Frank Morgan (December 23, 1933 – December 14, 2007) was a jazz saxophonist with a career spanning more than 50 years. He mainly played alto saxophone but also played soprano saxophone. He was known as a Charlie Parker successor who primarily played bebop and ballads.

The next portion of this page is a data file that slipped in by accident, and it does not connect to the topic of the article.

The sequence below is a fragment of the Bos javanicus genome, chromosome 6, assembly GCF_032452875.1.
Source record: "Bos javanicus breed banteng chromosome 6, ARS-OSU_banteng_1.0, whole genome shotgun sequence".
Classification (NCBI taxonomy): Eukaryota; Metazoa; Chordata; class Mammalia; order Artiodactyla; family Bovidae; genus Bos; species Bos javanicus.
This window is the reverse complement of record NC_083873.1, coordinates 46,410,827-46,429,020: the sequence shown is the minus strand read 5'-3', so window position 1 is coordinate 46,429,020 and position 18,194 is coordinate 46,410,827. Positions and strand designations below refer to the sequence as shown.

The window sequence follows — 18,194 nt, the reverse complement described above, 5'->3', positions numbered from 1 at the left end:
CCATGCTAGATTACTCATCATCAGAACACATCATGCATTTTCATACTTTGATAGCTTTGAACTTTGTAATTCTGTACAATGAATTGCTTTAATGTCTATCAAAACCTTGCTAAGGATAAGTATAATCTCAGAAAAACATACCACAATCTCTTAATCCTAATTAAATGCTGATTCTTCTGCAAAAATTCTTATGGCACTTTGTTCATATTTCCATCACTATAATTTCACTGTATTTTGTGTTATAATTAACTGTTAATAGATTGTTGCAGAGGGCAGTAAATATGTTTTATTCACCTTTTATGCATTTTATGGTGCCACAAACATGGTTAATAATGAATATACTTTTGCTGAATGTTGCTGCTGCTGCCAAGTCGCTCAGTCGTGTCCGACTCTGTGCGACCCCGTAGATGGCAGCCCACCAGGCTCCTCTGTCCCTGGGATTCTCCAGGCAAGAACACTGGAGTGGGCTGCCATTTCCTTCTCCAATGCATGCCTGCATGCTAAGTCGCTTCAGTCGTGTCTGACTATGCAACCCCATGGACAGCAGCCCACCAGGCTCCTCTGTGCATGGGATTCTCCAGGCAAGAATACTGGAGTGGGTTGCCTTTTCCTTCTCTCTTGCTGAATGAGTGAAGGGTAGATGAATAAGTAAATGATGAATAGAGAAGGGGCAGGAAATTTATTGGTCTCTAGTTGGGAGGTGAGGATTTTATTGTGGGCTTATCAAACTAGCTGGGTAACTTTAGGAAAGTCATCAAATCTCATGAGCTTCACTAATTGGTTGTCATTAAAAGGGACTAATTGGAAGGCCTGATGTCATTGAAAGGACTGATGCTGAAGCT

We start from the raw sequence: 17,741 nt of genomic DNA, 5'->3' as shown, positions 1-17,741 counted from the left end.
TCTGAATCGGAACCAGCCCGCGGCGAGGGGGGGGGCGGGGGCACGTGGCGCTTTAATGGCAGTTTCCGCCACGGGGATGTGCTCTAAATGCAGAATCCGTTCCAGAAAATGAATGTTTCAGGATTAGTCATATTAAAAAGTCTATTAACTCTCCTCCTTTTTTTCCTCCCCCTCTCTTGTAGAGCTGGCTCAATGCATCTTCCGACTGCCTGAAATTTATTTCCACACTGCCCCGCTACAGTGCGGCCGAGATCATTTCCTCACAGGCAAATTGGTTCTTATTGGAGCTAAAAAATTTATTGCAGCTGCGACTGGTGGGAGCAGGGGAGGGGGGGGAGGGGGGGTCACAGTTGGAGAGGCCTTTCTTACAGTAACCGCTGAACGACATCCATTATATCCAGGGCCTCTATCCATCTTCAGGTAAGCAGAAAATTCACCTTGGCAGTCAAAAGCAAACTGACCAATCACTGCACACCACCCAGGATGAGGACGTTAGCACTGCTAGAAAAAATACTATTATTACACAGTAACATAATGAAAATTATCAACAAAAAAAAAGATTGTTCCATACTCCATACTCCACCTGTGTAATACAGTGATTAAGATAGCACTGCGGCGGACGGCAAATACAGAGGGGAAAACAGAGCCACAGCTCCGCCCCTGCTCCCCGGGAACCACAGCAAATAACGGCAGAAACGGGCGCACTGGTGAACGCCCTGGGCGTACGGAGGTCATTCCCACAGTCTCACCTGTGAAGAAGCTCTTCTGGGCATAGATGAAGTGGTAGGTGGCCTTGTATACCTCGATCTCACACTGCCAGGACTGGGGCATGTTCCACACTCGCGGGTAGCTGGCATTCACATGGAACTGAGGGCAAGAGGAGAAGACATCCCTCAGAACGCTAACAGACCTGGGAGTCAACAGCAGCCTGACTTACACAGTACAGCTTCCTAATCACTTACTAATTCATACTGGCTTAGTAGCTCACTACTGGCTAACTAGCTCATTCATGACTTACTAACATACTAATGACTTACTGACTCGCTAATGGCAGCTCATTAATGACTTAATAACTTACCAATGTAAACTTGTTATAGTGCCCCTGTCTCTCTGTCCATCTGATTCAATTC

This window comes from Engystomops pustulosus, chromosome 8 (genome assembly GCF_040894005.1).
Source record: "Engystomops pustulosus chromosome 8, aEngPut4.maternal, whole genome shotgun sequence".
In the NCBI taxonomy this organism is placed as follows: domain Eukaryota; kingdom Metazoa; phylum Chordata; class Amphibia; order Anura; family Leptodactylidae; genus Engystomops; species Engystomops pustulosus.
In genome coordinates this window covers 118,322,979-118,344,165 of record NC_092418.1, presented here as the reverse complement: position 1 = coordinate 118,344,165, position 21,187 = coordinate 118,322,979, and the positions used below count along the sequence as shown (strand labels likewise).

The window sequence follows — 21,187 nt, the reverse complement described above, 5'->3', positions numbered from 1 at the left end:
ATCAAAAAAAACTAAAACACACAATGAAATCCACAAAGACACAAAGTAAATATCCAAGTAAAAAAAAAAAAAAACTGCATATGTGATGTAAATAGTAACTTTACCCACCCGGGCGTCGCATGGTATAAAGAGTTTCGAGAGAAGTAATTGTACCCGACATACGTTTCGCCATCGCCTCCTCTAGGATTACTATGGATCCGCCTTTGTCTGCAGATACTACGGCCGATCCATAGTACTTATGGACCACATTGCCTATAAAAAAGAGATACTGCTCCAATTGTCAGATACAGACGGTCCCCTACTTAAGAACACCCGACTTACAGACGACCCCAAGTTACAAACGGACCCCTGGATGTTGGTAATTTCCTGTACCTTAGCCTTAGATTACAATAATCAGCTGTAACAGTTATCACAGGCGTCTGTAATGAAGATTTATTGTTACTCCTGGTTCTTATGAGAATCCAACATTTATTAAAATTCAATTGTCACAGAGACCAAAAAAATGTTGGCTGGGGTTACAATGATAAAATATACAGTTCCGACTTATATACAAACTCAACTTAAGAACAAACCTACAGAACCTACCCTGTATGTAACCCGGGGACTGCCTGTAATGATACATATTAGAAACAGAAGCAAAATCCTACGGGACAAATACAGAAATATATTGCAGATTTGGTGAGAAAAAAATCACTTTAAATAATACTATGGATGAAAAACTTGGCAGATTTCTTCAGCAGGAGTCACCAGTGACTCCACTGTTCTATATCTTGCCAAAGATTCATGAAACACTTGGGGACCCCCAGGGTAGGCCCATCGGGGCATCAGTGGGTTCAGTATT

As a teenager Morgan had opportunities to jam with the likes of Dexter Gordon and Wardell Gray on Sunday afternoons at the Crystal Tearoom. When he was just 15 years old, Morgan was offered Johnny Hodges‘s spot in Duke Ellington‘s Orchestra, but Stanley deemed him too young for touring. Instead he joined the house band at Club Alabam where he backed vocal luminaries such as Billie Holiday and Josephine Baker.That same year he won a television talent-show contest, the prize of which was a recording session with the Freddy Martin Orchestra, playing “Over the Rainbow” in an arrangement by Ray Conniff, with vocals by Merv Griffin. Morgan attended Jefferson High School during the day, where he played in the school big band that also spawned jazz greats Art Farmer, Ed Thigpen, Chico Hamilton, Sonny Criss, and Dexter Gordon. Morgan stayed in contact with Parker during these years, finding himself in jam sessions at Hollywoodcelebrities’ homes when Parker visited L.A. In 1952, Morgan earned a spot in Lionel Hampton‘s band, but his first arrest in 1953 prevented him from joining the Clifford Brown and Max Roachquintet (that role went instead to Harold Land, and later, Sonny Rollins). He made his recording debut on February 20, 1953 with Teddy Charles and his West Coasters in a session for Prestige Records. This sextet featured short-lived tenor player Wardell Gray and was included on the 1983 posthumous release Wardell Gray Memorial Volume 1. On November 1, 1954, Morgan cut five tracks with the Kenny Clarke Sextet for Savoy Records, four of which were released with Clarke billed as the leader, with “I’ve Lost Your Love” credited to writer Milt Jackson as leader.Morgan recorded an all-star date with Wild Bill Davis and Conte Candoli on January 29, 1955 and participated in a second recording session on March 31, 1955 with Candoli, Wardell Gray, Leroy Vinnegar and others, which were combined and released in 1955 as Morgan’s first album, Frank Morgan, by GNP Crescendo Records. Later releases also included five tracks cut at the Crescendo Club in L.A. on August 11, 1956 with a sextet featuring Bobby Timmons and Jack Sheldon.